1 Risk That Investors in Palm Oil Companies Should Pay Attention to Now

There are a number of companies in the stock markets of Singapore and Malaysia that are heavily exposed to the palm oil industry.

In Singapore, some examples, among others, are Wilmar International Limited (SGX: F34), Golden Agri-Resources Ltd (SGX: E5H), and First Resources Ltd (SGX: EB5). In Malaysia, there are Sime Darby Berhad (KLSE: 4197.KL) and IOI Corporation Bhd (KLSE: 1961.KL), just to name a few.

Now, there’s something that investors in companies with big exposure to the palm oil industry may want to pay attention to – the risk of a palm oil company not meeting the requirements to gain a Roundtable on Sustainable Palm Oil (RSPO) certification.

The low down on the RSPO

The RSPO is an organisation – made up of plantations, non-governmental organisations, and consumers – that sets a global standard for sustainable palm oil. Its purpose is to ensure that all RSPO-certified members produce and handle palm oil in a sustainable manner.

The risk for palm oil companies

Many large multinational corporations (MNCs) such as Unilever and Procter & Gamble, just to name a few, purchase palm oil products as raw materials from palm oil companies. But, the MNCs have a strict policy on sustainability and will only buy raw materials that meet their sustainability requirements.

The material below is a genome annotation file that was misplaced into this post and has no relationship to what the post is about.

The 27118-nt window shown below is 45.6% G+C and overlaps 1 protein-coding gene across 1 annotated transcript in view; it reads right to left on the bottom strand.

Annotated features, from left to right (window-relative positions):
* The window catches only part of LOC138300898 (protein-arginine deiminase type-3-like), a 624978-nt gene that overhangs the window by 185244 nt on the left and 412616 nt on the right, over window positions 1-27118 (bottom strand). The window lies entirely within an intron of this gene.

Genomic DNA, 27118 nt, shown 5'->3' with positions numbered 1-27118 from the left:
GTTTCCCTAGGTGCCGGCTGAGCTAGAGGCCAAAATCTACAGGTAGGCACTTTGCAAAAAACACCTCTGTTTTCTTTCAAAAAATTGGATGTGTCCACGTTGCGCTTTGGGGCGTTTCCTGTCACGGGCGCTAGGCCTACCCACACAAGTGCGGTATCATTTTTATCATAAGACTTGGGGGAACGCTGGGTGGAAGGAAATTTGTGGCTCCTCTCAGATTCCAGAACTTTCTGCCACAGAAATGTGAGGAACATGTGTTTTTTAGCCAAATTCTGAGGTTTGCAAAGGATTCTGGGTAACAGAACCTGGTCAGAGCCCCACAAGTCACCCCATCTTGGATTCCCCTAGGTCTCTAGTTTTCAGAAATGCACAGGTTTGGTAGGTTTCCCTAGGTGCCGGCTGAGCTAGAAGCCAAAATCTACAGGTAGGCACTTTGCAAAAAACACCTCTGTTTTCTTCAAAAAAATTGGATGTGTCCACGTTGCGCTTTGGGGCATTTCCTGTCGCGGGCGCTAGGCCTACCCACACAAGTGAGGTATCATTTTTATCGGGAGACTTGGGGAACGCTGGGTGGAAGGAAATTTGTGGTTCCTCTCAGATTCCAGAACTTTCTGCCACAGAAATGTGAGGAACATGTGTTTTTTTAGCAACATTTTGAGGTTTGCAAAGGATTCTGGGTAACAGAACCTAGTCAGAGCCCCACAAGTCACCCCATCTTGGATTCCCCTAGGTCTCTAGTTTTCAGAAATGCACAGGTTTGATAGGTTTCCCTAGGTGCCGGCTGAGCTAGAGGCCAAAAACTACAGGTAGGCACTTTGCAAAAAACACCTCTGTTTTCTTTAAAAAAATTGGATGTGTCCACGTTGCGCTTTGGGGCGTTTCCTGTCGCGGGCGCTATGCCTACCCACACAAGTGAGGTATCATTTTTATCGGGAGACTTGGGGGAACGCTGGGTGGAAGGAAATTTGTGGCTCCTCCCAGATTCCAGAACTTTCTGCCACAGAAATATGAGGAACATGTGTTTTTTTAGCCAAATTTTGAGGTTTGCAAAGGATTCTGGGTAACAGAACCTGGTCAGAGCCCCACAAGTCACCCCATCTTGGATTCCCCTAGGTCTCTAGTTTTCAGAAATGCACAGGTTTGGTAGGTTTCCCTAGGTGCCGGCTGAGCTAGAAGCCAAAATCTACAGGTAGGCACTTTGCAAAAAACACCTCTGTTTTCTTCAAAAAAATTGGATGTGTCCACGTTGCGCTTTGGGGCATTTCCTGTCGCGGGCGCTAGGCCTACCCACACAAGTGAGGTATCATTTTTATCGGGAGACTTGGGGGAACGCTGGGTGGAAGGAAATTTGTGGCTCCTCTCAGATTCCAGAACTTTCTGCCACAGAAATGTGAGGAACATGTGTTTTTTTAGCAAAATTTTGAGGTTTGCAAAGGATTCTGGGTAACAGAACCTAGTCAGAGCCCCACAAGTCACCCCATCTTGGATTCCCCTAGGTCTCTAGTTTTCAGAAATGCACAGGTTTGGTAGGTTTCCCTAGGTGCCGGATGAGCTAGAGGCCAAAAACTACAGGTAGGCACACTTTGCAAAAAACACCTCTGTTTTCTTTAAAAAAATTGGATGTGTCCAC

Late last month, Unilever announced that it had cancelled a few agreements with IOI as a result of the latter having its RSPO certification suspended. Unilever is one of the world’s largest buyers of palm oil and its related products.

Meanwhile, IOI is also at risk of losing other customers – the Straits Times reported last week that “United States food giants Mars and Kellogg’s have also announced that they are in the process of removing IOI as a supplier.”

IOI’s experience is an example of the potential negative effects that can come with a palm oil producer losing its RSPO certification.

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The information provided is for general information purposes only and is not intended to be personalised investment or financial advice. Motley Fool Singapore contributor Lawrence Nga doesn’t own shares in any companies mentioned.